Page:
The main principles of international taxationTaxation rules can vary considerably from one country to another and often contradict each other, so that an individual in an international mobility situation can find himself facing a double taxation problem. In order to avoid these contentious situations and to facilitate the free movement of goods, services, capital and even people, the OECD launched its first recommendations on double taxation in February 1955. Since then, agreements and initiatives have multiplied between countries and many of them have organised the signing of bilateral conventions. France is not left behind, and you will find here the list of tax treaties signed with France on the official website. In order to determine how the french taxation for retirement pension will be applied to your incomes, and in particular your retirement pensions, the first step is to check the content of the tax treaty signed between France and the source country of your retirement pensions. Example 1: English source pensions Article 18 of the bilateral convention of 19 June 2008 states: “Subject to the provisions of paragraph 2 of Article 19, pensions and other similar remuneration paid to a resident of a Contracting State in respect of past employment shall be taxable only in that State. In other words: A French resident receiving UK-sourced retirement pensions would be taxable in France. Reading tax treaties can be complex because the precise analysis of a tax situation may involve several articles. It is advisable to consult a tax specialist. Example 2: US-source retirement pensions Article 18 of the Franco-American Convention of … states that “Amounts paid under the social security or similar legislation of a Contracting State to a resident of the other Contracting State or to a citizen of the United States, as well as amounts paid under a pension and other similar remuneration arising in one Contracting State in respect of past employment to a resident of the other Contracting State, whether in the form of periodic payments or a lump sum, shall be taxable only in the first-mentioned State.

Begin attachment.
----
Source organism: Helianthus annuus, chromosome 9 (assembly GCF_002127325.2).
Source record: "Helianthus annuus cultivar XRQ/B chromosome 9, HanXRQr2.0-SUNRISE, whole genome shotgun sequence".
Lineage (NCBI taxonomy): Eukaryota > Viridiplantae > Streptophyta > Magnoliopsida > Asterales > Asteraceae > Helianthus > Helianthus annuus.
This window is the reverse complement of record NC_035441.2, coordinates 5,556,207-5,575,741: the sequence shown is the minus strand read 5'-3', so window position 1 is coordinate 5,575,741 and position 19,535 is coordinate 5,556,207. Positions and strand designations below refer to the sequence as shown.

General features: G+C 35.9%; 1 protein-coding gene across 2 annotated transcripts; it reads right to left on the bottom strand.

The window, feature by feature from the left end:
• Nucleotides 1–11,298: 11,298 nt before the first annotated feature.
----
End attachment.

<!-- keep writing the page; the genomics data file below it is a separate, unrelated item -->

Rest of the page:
The main rules of French taxation
Declaration of worldwide incomePersons domiciled in France for tax purposes must declare their income from French and foreign sources annually. You should therefore report all your income, including income that has been attributed to another country for taxation (see tax treaty). For this income in particular, double taxation will be avoided by the allocation of a tax credit or the effective rate mechanism. Joint declaration by spouses and taking into account family responsibilities Unlike in some countries, particularly in the English-speaking world, in France married couples or couples in a civil pact (known as a Pacs) must file a joint tax return. This is referred to as the “foyer fiscal” and “parts fiscales”. In France, the income of the members of the “fiscal household” is aggregated before being subject to the income tax scale. But this scale is applied per “tax unit”. Example: – a married couple has 2 tax units – a married couple with one child has 2.5 tax shares – a widow over 74 years of age is entitled to an additional half share, and therefore counts as 1.5 tax shares. The calculation of the family quotient makes it possible to take into account the family situation of each person and to adjust the application of the tax scale accordingly (see above). The tax base for pensions in France Pensions are subject to tax in France after deduction of a 10% allowance for expenses capped at €3858 (2020 income) for all members of the tax household.
Tax scale in FranceFor the taxation of 2020 income, the tax scale is as follows Progressive scale applicable to 2020 income Fraction of taxable income (for one part) Tax rate to be applied to the corresponding bracket
|Progressive scale applicable to income in 2020|
|Taxable income fraction (for one share)||Tax rate to be applied on the corresponding bracket|
|Up to 10 084 €||0 %|
|From 10 085 € to 25 710 €||11 %|
|From 25 711 € to 73 516 €||30 %|
|From 73 517 € to 158 122 €||41 %|
|From de 158 123 €||45 %|
Sandy Dalmas Expert-Comptable – Chartered-Accountant Sandy has more than 10 years of experience at Roche & Cie. Specialist of Non-residents’ taxation, real estate and related activities. Contacts.
Cabinet Roche & Cie, Chartered Accountants in France Specialist in Real-Estate and non-residents’ taxation